I don’t usually do a lot of postings on Vancouver’s real-estate market since it’s a favoured topic in so many other places.  But Tom Durning passed along a post from a Portland blogger who picked up on an interesting anomaly:

During this “Great Recession,” property values and employment rates have been declining across North America, with my hometown having one of the worst unemployment rates in the US.

“[‘s] office market has logged seven building transactions this year capped off by Germany-based Deka Immobilien’s recent $263 million purchase of Bentall V, a 33-story tower in the heart of the city’s district. Just as impressive, prices have held up well. By contrast, only five office properties valued at $5 million or more have sold in Manhattan in the first two quarters of this year, and average prices paid are off 32%, according to Real Capital Analytics, a New York-based real-estate research firm.”

Nevertheless, Wall Street Journal reported that ’s property market is remarkably robust.

The writer goes on to discuss our residential market:

Vancouverites might have mixed feelings about this in terms of residential property values. Although declining property values have caused people to lose equity in their homes, or even lose their homes as mortgages rates reset, the declining property market is a boon for future homeowners in overinflated markets, with people waiting until the market bottoms out. In places like where average home prices are, say, half a million dollars (Canadian Real Estate Association 2008), many people cannot afford to own homes. Unaffordable homes are often a topic in ’s local news (and international news!).

And then picks up on the lane-housing initiative:

This may explain why has so much lane housing, especially to people in the Southeast of North America, where lanes are few, if nonexistent. Lane housing, basement suites, and other kinds of secondary suites on a property allow homeowners to rent out part of their home, which helps pay for these expensive houses. Luckily, ’s land use regulation allows secondary suites.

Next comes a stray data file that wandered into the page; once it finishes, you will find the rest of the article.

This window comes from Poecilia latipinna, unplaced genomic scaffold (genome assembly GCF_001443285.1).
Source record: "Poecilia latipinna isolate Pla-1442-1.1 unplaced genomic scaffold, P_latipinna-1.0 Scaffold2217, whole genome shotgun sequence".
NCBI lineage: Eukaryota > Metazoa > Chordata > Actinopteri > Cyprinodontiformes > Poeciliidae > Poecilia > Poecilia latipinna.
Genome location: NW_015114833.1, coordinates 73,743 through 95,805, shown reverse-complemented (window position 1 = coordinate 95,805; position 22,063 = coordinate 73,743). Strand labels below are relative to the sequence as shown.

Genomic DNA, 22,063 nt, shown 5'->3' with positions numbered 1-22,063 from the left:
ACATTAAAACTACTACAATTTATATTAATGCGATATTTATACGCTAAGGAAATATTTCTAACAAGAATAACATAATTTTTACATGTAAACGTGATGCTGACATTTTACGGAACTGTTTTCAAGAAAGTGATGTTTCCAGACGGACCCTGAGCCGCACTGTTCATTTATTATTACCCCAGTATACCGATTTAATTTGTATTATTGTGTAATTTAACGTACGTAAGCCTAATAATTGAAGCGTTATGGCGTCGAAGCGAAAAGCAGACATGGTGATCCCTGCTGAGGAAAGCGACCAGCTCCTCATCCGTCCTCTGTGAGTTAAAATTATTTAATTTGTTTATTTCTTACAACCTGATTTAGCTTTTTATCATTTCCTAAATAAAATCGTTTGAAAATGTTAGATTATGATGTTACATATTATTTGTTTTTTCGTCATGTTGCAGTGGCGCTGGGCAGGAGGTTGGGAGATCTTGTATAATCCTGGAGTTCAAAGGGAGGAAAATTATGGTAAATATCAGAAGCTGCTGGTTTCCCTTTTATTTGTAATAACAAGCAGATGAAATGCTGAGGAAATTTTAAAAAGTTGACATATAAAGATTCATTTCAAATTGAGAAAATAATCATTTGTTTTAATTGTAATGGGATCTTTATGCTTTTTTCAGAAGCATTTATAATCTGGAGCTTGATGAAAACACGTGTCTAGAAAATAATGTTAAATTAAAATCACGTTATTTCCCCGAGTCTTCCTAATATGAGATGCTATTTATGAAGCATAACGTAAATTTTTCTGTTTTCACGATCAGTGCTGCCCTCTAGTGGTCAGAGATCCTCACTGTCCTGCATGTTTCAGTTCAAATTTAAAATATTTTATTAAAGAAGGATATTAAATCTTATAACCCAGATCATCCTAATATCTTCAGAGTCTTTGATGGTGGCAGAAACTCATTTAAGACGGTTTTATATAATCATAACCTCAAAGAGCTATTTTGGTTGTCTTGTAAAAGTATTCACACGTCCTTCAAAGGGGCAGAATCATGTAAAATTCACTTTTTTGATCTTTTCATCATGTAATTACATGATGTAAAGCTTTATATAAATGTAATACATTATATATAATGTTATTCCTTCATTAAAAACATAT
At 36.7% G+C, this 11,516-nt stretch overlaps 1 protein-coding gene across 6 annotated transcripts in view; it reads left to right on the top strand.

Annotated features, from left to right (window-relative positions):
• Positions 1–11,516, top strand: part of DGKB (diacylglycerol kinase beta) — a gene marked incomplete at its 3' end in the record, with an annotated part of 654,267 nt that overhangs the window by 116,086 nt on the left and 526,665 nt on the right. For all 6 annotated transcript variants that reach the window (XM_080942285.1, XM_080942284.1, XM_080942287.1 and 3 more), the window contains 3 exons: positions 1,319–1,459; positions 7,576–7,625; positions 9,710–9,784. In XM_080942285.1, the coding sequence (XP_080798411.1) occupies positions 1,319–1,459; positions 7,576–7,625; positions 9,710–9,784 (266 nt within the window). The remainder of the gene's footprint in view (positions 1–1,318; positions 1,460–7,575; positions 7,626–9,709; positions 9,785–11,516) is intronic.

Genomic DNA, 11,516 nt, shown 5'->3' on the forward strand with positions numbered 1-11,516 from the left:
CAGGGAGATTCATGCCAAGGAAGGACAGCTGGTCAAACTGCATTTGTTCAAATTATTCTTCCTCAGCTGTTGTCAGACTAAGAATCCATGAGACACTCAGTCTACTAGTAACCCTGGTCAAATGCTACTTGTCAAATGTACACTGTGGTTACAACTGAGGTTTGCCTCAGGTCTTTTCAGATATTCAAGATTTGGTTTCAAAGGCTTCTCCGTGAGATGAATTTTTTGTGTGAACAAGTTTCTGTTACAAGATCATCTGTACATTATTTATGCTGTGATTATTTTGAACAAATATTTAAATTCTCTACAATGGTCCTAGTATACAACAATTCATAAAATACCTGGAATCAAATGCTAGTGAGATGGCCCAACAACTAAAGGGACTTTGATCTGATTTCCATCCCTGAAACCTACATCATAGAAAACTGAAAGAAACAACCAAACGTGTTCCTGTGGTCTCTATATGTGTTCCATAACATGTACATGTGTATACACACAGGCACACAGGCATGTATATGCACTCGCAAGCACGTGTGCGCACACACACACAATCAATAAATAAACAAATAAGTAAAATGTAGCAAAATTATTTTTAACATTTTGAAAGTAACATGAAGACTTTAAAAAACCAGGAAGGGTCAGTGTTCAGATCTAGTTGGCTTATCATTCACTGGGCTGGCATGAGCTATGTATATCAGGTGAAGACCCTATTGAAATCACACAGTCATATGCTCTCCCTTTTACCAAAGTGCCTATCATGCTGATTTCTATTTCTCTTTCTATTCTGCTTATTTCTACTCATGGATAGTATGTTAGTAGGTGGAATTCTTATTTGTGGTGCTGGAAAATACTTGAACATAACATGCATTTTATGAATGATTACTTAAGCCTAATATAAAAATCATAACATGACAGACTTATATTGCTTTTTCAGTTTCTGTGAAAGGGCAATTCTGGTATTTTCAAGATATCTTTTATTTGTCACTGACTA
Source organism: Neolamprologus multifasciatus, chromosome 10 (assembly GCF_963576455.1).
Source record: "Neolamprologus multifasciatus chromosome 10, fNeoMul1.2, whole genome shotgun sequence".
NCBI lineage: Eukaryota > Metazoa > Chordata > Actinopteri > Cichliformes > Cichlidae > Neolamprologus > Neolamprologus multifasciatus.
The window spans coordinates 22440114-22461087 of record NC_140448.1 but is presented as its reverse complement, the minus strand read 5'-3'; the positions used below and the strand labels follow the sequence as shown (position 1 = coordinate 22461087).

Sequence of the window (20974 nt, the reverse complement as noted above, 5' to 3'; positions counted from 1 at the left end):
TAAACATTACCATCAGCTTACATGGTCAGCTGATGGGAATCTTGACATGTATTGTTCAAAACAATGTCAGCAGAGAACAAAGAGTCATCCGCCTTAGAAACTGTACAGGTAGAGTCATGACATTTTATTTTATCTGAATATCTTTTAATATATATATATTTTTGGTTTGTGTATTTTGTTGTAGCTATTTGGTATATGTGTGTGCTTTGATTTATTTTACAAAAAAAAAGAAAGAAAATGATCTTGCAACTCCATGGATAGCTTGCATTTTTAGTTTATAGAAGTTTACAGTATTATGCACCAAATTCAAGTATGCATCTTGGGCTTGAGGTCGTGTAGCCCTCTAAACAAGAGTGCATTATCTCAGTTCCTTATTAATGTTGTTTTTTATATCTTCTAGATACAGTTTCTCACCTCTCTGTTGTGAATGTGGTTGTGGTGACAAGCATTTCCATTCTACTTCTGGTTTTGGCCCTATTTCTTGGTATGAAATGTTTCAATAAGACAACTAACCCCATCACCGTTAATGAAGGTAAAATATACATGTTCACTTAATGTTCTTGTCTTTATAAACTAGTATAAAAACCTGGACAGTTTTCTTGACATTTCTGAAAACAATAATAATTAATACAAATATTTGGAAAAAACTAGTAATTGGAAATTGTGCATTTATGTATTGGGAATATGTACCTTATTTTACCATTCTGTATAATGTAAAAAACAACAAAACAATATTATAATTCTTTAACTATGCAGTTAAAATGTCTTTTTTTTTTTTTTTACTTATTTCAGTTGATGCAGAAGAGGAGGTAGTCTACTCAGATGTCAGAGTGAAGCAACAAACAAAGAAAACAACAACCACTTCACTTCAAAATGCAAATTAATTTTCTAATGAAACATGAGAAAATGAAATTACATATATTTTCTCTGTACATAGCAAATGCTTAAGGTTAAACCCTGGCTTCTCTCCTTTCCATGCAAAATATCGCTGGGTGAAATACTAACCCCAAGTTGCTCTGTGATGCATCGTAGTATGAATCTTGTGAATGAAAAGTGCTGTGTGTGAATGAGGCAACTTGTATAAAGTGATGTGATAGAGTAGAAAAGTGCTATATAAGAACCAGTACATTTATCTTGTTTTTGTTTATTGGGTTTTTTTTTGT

Good Magazine has an article about lane housing and how pre-fabricated buildings can help homeowners install secondary suites. About 70,000 or more lots in are eligible for lane housing. It is interesting to note, however, that the pre-fab homes described in Good Magazine could cost about $130,000. This means homeowners would need at least 13 years to break even at typical rental rates. So, although lane housing can improve walkability, density, and other New Urbanist/ Smart Growth ideals, it might not help make housing more affordable.

Comments

  1. That was a good WSJ article. Although the Bentall V sale was probably somewhat of an anomaly, strong residential real estate markets are not. It’s nice to read articles in the US financial media that illustrate how Canada is not following the same story line as in the USA — and offering their comparative perspective as to why.

  2. Oh, and on the laneway housing not taking off because of a 13 year payback, there’s another way to look at it.

    If you borrowed money to build a coach house that you could rent for say $1500/ month, it could actually lower your monthly payments.

    For example, suppose you already have a line of credit against the equity in your house at 2.5%, perhaps with our friends at Vancity. Borrowing $130,000 would cost you just under $600/month amortized over 25 years. If you rent the place for $1500 — or more — then you’ll be $900 ahead each month which can be applied toward the mortgage payment on the main house.

    Even if your interest rate is 5%, your monthly cost is only $750, still leaving you with a spare $750/month.

    I think more than a few people will develop their lane exposures.

  3. New York’s commercial real estate was ravaged by the Wall Street meltdown. No investor wants to buy an office building there without a clearer notion of when the dust will settle. Vancouver, with little to no new office development could be viewed as fairly stable, no massive layoffs to empty the office floors. Also, for foreign buyers, the prospects of an increasingly strong Canadian dollar give them the paper profits due to exchange rates when they convert back to euros, greenbacks, pounds.

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